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If a trumpeter or saxophonist, for example, learned to play music by ear and not by sheet music or formal training, is it more likely that s/he learned the standard fingering names or the concert pitch? (I.e. an alto saxophonist would, from the start, call the fundamental/native-key an Eb and not C).

My guess is that most of these players play with concert pitch instruments such as a jazz band and would just learn the name of the actual pitches their playing. Why bother transposing in your head if you're never looking at sheet music and are always given the key in concert pitch?

But then what do they do when they switch (if ever?) to another instrument in the same family (alto to tenor sax, for example). Do they know memorize both notes for the same fingering, like a recorder player?

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    This is why it is important to be able to read. Each music skill you add will only do you good. I still have friends who play guitar who won't put in the effort to read or learn theory.... it hinders their ability on all affronts. They are limited in many aspects. – Kolob Canyon May 10 '17 at 5:12
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My guess is that they probably don't even know the names of the notes either way. It would be mainly of academic interest, and no help for the stage they're at. On occasions, I play, separately, with a guitarist, flautist and sax player (alto and tenor), who don't read, and aren't needing the key a song is in. They just play, and it works. They seem to have a second sense as to where the notes are, and if they knew what those were called, either concert or written, it wouldn't help.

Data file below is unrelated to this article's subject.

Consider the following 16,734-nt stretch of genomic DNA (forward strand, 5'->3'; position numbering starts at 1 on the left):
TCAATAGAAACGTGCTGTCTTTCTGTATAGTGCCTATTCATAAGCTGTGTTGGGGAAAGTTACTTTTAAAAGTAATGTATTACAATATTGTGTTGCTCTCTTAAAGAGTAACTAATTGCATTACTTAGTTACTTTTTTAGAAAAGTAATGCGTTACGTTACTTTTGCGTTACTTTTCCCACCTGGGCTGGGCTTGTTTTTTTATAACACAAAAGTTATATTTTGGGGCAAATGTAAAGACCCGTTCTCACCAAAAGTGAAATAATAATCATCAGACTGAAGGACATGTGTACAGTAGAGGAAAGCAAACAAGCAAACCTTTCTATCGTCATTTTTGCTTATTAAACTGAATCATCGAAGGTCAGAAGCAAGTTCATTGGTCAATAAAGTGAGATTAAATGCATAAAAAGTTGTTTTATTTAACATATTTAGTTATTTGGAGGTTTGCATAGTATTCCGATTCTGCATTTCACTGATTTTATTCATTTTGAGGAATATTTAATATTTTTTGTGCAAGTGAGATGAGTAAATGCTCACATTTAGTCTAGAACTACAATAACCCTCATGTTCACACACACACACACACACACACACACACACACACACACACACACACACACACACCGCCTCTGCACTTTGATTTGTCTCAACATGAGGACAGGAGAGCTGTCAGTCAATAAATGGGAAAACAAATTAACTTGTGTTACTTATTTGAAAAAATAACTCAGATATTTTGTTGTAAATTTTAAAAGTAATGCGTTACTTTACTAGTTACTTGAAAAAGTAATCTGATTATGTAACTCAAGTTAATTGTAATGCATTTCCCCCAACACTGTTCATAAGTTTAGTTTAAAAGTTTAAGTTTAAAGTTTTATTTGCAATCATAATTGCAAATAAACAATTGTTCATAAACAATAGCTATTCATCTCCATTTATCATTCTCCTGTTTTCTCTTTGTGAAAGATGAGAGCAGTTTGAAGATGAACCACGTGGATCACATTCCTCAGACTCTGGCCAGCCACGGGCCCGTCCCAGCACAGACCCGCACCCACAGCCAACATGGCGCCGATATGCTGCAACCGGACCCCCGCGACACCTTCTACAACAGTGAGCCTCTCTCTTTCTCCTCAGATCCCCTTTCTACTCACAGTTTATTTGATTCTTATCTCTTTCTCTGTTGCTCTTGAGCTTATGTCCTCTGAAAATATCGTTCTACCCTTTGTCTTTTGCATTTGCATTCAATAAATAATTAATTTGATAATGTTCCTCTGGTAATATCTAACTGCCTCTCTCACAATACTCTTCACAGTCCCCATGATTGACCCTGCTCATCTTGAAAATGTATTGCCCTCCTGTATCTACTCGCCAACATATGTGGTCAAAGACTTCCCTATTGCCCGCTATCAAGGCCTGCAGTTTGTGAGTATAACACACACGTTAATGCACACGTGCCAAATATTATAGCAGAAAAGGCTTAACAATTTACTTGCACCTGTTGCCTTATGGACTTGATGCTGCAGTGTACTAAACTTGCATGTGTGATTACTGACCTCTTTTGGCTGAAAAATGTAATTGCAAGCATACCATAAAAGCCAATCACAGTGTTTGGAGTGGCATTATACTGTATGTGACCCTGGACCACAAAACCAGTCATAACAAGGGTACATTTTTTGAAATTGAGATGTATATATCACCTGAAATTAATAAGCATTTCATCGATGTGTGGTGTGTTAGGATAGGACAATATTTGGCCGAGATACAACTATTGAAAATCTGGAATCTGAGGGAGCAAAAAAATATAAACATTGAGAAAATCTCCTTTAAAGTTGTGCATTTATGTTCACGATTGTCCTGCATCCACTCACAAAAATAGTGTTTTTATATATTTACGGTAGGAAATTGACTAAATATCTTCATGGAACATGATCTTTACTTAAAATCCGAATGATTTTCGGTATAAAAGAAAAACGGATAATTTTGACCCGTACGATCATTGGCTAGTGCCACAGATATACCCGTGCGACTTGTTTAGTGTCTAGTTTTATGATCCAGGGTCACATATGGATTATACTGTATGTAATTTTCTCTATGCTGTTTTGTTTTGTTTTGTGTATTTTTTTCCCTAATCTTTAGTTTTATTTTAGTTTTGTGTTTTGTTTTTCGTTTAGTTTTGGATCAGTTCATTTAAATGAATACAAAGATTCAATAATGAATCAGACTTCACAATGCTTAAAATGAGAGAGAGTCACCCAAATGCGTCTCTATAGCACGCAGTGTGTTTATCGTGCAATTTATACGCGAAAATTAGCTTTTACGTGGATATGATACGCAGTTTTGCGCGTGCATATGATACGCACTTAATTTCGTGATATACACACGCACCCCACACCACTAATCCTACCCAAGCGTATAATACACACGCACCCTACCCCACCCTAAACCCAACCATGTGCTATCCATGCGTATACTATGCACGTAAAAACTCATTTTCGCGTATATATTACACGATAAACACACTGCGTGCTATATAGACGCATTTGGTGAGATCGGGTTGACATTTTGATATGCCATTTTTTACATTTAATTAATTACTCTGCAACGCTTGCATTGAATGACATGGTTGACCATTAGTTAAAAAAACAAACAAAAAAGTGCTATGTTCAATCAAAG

Those are only three examples, I'm sure other ideas will emerge, but what I'm not sure of is that knowing note names would help those individuals. They just have the propensity to play right, and they're not the only players I've worked with who are like that.

Not saying whether it's good or bad, generally, however, it works for them.

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It's a good question. Since I read music I have no definite answer to that one, but my viewpoint comes from having "perfect" pitch (which I call "pitch recognition," meaning if you play me a pitch I can tell you the name it would have on a piano. Concert pitch.) I play a number of instruments, many of them transposing. Horn (french) plays many transpositions, but I read not by fingering but by concert pitch. So for horn in F the note on the second line from the bottom is middle C. Horn in Eb, I read concert pitch bass clef up an octave and add three flats mentally. And so forth....And I also play Bb transposing instruments, and read yet another clef in concert pitch for those. Etc....the advantage to that is I can take, for example, clarinet music and play it on the viola, since I read by pitch. People think I must be a marvelous transposer when what I actually do is read a whole lot of clefs. I think that may be what goes on with people who play by ear...doesn't matter what the transposition is if they can hear what pitches to play. Same thing, different presentation.

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